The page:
So it’s no surprise that brands have turned their attention to making loyalty schemes not just personalised but friction-free. If you’re in the business of driving brand loyalty, it’s all part of the customer service.
The move to app-based loyalty schemes is a relatively new development. Virgin is about to launch its first-ever cross-brand platform, Virgin Red, allowing consumers to register their accounts from 17 Virgin businesses and gain access to rewards and offers, with better ones for those who register more accounts.
Virgin Red marketing director Helen Tupper told Campaign that the app, created for the brand by Mr President, was motivated by the need to better reward the small segment – about 10% – of customers who had a relationship with more than one of its brands.
Those customers, Virgin found, spent more through each of the services they used and had a lower rate of churn – meaning a programme that kept these people coming back was a priority. Tupper said the technical challenges involved in linking so many systems prevented the company from doing this in the past; the app now puts the user in control.
But in a world of instant price comparison, there is no shortage of people proclaiming the death of loyalty, and many believe the concept means little to brand-promiscuous millennials.
The reality is more complicated. Research released this month by the Direct Marketing Association found that while 40% of consumers said they were actively loyal to brands, 27% said they were actively disloyal. Moreover, it is actually 16- to 24-years-olds who are the most loyal demographic (see graph).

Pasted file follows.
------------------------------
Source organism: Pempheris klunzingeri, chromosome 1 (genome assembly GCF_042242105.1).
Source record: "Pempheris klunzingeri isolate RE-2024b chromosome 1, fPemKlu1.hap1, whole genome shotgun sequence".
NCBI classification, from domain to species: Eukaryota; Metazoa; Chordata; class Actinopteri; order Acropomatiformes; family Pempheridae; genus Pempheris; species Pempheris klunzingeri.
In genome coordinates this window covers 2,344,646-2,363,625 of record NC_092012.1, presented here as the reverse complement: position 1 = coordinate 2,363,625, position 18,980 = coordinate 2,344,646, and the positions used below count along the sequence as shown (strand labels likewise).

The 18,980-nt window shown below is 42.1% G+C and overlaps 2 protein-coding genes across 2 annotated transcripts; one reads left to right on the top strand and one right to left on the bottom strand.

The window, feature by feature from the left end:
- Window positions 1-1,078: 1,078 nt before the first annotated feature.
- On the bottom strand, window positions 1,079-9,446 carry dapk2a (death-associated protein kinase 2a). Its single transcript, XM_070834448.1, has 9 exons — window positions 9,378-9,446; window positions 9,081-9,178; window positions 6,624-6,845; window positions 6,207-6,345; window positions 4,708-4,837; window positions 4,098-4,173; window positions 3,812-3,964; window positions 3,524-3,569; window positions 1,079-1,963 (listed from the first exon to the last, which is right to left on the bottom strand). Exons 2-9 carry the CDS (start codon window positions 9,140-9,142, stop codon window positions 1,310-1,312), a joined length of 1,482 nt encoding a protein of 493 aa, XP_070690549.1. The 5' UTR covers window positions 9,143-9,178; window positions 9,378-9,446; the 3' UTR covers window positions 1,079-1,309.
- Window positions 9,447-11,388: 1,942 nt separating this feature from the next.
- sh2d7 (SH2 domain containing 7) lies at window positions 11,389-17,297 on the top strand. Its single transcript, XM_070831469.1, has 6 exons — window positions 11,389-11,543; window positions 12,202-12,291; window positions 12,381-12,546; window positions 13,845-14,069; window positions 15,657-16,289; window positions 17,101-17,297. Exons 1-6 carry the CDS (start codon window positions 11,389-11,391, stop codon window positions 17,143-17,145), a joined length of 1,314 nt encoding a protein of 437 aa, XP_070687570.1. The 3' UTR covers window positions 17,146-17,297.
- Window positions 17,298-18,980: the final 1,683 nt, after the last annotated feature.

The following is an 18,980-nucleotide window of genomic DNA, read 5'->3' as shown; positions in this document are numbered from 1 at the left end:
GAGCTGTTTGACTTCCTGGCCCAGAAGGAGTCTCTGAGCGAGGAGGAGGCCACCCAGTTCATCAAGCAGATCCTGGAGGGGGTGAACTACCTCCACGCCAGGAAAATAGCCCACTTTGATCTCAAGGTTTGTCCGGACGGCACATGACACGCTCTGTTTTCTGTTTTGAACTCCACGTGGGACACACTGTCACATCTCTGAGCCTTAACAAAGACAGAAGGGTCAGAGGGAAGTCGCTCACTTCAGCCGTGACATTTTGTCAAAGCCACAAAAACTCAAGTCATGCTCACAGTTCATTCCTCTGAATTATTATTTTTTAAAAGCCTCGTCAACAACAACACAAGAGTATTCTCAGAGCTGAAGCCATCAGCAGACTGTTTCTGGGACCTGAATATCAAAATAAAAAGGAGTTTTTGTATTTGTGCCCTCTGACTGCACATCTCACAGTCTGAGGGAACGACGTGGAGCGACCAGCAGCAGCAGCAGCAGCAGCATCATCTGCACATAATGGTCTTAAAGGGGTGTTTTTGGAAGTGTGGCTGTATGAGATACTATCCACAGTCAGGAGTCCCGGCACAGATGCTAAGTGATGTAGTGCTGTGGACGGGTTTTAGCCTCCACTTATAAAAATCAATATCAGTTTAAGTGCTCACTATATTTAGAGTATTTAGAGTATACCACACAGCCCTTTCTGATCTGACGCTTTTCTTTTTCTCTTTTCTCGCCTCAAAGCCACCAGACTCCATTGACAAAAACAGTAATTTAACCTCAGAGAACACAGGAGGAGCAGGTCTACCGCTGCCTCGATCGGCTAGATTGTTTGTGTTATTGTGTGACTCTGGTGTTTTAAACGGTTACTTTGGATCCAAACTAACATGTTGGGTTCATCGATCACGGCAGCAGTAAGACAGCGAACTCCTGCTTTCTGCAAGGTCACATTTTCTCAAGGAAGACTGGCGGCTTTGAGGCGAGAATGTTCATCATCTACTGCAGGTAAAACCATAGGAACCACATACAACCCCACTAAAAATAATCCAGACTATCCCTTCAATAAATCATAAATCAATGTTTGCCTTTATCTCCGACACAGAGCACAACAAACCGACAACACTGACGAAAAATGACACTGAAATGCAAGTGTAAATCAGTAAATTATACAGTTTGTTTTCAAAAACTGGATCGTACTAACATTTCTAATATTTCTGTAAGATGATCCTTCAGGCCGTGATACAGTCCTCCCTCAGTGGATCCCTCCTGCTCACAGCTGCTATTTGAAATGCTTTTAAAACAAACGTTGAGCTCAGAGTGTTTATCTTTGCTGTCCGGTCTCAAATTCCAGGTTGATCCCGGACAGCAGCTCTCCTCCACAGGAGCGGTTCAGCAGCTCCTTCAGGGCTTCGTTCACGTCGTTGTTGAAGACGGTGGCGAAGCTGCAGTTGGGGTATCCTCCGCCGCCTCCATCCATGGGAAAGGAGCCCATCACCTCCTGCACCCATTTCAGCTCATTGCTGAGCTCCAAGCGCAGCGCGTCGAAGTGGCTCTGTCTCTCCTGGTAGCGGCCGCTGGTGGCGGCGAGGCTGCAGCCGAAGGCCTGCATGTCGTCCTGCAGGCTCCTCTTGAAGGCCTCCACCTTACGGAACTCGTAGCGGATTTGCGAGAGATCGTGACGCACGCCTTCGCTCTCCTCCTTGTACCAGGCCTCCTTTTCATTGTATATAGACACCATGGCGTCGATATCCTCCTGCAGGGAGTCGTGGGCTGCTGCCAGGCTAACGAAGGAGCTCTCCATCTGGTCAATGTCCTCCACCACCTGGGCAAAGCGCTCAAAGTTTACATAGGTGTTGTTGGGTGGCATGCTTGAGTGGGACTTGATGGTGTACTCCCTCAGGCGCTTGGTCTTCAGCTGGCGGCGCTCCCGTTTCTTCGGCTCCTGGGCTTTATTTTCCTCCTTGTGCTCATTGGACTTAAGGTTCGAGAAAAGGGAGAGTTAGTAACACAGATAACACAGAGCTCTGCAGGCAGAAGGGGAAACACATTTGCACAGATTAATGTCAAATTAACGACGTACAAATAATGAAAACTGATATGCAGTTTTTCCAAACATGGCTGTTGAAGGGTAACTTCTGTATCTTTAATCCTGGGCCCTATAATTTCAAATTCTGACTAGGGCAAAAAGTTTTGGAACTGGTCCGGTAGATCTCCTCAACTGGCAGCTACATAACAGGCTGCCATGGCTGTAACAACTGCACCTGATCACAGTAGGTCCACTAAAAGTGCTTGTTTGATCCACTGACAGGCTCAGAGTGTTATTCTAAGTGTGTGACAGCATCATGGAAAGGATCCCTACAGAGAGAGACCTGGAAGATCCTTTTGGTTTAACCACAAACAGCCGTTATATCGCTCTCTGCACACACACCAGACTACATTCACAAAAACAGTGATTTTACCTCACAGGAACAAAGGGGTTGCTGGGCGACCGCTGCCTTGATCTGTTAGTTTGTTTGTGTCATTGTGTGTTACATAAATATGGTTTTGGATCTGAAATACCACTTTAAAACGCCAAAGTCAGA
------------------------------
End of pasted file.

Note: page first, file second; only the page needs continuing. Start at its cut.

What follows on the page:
Andrew Waddell, head of client services at Proximity, says loyalty schemes that succeed in the future will move beyond a transactional approach to foster "emotional loyalty". This thinking is behind the agency’s John Lewis scheme, My John Lewis, which eschews point-collecting to offer rewards designed to enrich the experience of visiting a store.
"The big challenge is that loyalty programmes are made or lost on their ability to maintain and communicate the value exchange," Waddell says. "One of the ways of getting around that is to maintain that common language of points." This is what Virgin Red has done: it allows users to win points, which can be used in-app to unlock offers and competitions but are not directly redeemable.
Another loyalty app that has won plaudits is Starbucks Rewards, which enables users to order and pay for drinks before arriving in-store, as well as earn and redeem rewards.
"The most successful digital loyalty mechanics don’t ask for any significant change in human behaviour," Magnus Wood, head of digital strategy at MullenLowe Profero, says. "The Starbucks app enables people to do all of these things with their phone that make it even easier for the regular coffee-drinker, who now doesn’t have to carry a prepaid card. Contrast this with Costa Coffee Club, which does not allow payments."
Wood, however, thinks the future of loyalty programmes when targeting young people is not in standalone apps but contained within the likes of Snapchat and Facebook Messenger, as they hardly ever leave these ecosystems.
"We’re excited about the possibility of bots to learn your preferences over time and so be able to deliver highly individualised service and loyalty," he says. "When the tech and machine-learning have got better, it’s going to be a natural place for this to happen – and I see that happening within the next 12 to 18 months."
Moreover, although apps might be natural environments for younger consumers, brands should not rush into them for the sake of it, Waddell stresses. He believes that while they have the potential to offer deeper customer engagement, they may not be for everyone.